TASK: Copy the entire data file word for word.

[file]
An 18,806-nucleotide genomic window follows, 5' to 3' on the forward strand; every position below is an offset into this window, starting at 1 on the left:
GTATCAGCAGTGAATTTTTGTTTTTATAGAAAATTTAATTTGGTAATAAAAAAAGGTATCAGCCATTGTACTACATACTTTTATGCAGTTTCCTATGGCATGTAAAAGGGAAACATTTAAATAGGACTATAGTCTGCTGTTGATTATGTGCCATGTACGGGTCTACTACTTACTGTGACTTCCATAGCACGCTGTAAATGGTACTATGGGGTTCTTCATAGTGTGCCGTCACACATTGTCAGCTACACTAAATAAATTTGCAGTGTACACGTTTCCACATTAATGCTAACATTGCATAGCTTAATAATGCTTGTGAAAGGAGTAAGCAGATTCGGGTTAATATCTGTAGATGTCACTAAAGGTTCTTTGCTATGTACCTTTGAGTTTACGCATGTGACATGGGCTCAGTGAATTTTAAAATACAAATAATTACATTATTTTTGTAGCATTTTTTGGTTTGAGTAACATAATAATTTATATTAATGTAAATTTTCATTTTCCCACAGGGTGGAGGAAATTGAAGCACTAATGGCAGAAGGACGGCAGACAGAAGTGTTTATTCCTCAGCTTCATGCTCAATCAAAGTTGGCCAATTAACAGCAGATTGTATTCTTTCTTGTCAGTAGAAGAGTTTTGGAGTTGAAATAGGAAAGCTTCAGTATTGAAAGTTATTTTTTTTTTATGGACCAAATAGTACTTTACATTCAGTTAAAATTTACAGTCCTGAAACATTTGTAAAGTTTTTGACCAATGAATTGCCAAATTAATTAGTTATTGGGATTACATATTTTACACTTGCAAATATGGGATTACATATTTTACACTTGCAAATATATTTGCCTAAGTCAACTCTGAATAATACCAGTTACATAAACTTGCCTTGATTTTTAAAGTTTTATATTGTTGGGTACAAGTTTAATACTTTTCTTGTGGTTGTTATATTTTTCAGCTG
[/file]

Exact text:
An 18,806-nucleotide genomic window follows, 5' to 3' on the forward strand; every position below is an offset into this window, starting at 1 on the left:
GTATCAGCAGTGAATTTTTGTTTTTATAGAAAATTTAATTTGGTAATAAAAAAAGGTATCAGCCATTGTACTACATACTTTTATGCAGTTTCCTATGGCATGTAAAAGGGAAACATTTAAATAGGACTATAGTCTGCTGTTGATTATGTGCCATGTACGGGTCTACTACTTACTGTGACTTCCATAGCACGCTGTAAATGGTACTATGGGGTTCTTCATAGTGTGCCGTCACACATTGTCAGCTACACTAAATAAATTTGCAGTGTACACGTTTCCACATTAATGCTAACATTGCATAGCTTAATAATGCTTGTGAAAGGAGTAAGCAGATTCGGGTTAATATCTGTAGATGTCACTAAAGGTTCTTTGCTATGTACCTTTGAGTTTACGCATGTGACATGGGCTCAGTGAATTTTAAAATACAAATAATTACATTATTTTTGTAGCATTTTTTGGTTTGAGTAACATAATAATTTATATTAATGTAAATTTTCATTTTCCCACAGGGTGGAGGAAATTGAAGCACTAATGGCAGAAGGACGGCAGACAGAAGTGTTTATTCCTCAGCTTCATGCTCAATCAAAGTTGGCCAATTAACAGCAGATTGTATTCTTTCTTGTCAGTAGAAGAGTTTTGGAGTTGAAATAGGAAAGCTTCAGTATTGAAAGTTATTTTTTTTTTATGGACCAAATAGTACTTTACATTCAGTTAAAATTTACAGTCCTGAAACATTTGTAAAGTTTTTGACCAATGAATTGCCAAATTAATTAGTTATTGGGATTACATATTTTACACTTGCAAATATGGGATTACATATTTTACACTTGCAAATATATTTGCCTAAGTCAACTCTGAATAATACCAGTTACATAAACTTGCCTTGATTTTTAAAGTTTTATATTGTTGGGTACAAGTTTAATACTTTTCTTGTGGTTGTTATATTTTTCAGCTG